Lettuce may not look like it has much to offer, but this member of the sunflower family can provide good food, ground cover, and fun!
Lettuce is a biennial garden staple that finds its way into most burgers and lays the foundation for nearly every salad ever made. With half of the world’s lettuce crop being grown by China, and numerous cases of E. coli and Salmonella poisoning in bagged salads, lettuce should be one of the first garden plants you try. Fresh lettuce is cheaper, tastier, safer, and far better for the environment than anything that has been shipped from halfway around the planet.
History of lettuce
The ancient Egyptians took advantage of a certain type of weed, whose seeds contained a lot of oil. Over time, those weeds became domesticated and the edible leaves started being used for food and medicine. The Romans gave lettuce its Latin name, Lactuca sativa, for the white latex (lactuca) that drips from cut stems. (Sativa means cultivated.) Being people, we saved seeds from our favorite types to ultimately create nearly 150 varieties of lettuce.
Lettuce generally grows in a crisphead, loose leaf, or romaine form, but there are seven cultivar groups:
Loose leaf and romaine lettuces can be harvested in a cut and grow method, in which outer leaves are removed for consumption and the plant is allowed to continue providing edible leaves for the entire growing period.
How to grow lettuce
Lettuce, like spinach, tends to bolt when it gets really hot outside, so fall, winter, and spring are the best times of year for growing lettuce in San Jose, California. Lettuce can be grown in containers, in the ground, or on a window sill. Lettuce prefers sun, but it can grow just fine in shade gardens, too! In spite of its taproot, lettuce does not need a particularly large or deep container to provide you with fresh leaves for your sandwich or salad.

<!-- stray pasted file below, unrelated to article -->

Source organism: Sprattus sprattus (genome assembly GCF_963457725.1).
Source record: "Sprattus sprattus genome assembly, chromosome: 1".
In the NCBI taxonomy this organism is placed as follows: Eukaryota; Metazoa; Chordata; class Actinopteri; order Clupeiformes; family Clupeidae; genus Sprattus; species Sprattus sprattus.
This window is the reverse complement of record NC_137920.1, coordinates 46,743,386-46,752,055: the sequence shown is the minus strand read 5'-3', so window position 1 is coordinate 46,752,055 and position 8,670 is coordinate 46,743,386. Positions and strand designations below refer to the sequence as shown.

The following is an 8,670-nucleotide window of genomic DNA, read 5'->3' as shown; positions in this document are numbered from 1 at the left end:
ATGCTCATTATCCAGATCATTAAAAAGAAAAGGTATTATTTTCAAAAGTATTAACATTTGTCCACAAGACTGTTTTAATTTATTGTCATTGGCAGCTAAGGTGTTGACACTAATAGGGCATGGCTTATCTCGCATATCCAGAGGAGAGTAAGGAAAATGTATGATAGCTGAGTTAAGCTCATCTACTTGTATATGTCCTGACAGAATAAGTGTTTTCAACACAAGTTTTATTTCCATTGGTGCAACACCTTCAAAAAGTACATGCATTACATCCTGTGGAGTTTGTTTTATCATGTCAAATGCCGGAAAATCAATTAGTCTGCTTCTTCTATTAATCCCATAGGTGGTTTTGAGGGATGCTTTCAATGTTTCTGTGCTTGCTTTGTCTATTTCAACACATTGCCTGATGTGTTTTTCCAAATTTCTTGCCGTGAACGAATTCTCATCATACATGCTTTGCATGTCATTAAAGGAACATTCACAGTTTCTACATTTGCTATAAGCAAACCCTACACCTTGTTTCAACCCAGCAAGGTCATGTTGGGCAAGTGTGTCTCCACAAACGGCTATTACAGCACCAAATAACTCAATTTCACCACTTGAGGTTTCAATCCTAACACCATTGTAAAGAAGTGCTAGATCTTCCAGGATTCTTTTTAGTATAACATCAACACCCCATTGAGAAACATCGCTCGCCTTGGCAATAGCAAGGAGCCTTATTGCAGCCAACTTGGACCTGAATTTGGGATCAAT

Lettuce seeds are really tiny, so don’t try planting outside on a windy day. (Yep, I learned that one the Hard Way.) Seeds only need to be covered with 1/4” of soil, but they must be kept moist until they germinate. Spacing between plants depends entirely on the variety. Keep planting new seeds every few weeks, in succession, for a continuous harvest.
Once temperatures start rising, your lettuce plants will probably bolt, or go to seed. You can tell this is happening because your docile, rounded lettuce plants will suddenly send up a spike of growth from the center that looks very un-lettuce-like. If you allow this to continue, and I urge you to do so, your lettuce plant will become too bitter to eat, but it will produce flowers and seeds for future generations. I allow my lettuce plants to go to seed and let them fall where they will. (You can also wrap bags around flowering heads to collect seeds.) I now have an attractive foodscape, with all sorts of lettuces growing in all sorts of places. Unless it’s the peak of summer, I can create a fresh salad with a variety of lettuces simply by walking around my backyard!
Lettuce pests & diseases
Aphids are a lettuce plant’s worst enemy, with snails and slugs being a close second. Earwigs, cutworms, weevils, rabbits, and voles will all be attracted to your lettuce plants, and white mold can sometimes be a problem.
Finally, any packet of lettuce seeds that you buy will have far more seeds than you will be able to use in a growing season. Solution: invite your friends over for a seed-luck. What's a seed-luck? That's when everyone brings a packet of a different type of lettuce (or other) seed, a dessert, and a bottle of wine. You will need to provide little packets or envelopes for guests to (decorate and) use to take their bounty home. A good time is sure to be had by all, and everyone ends up with a bigger variety of plants!
You can grow a surprising amount of food in your own yard. Ask me how!
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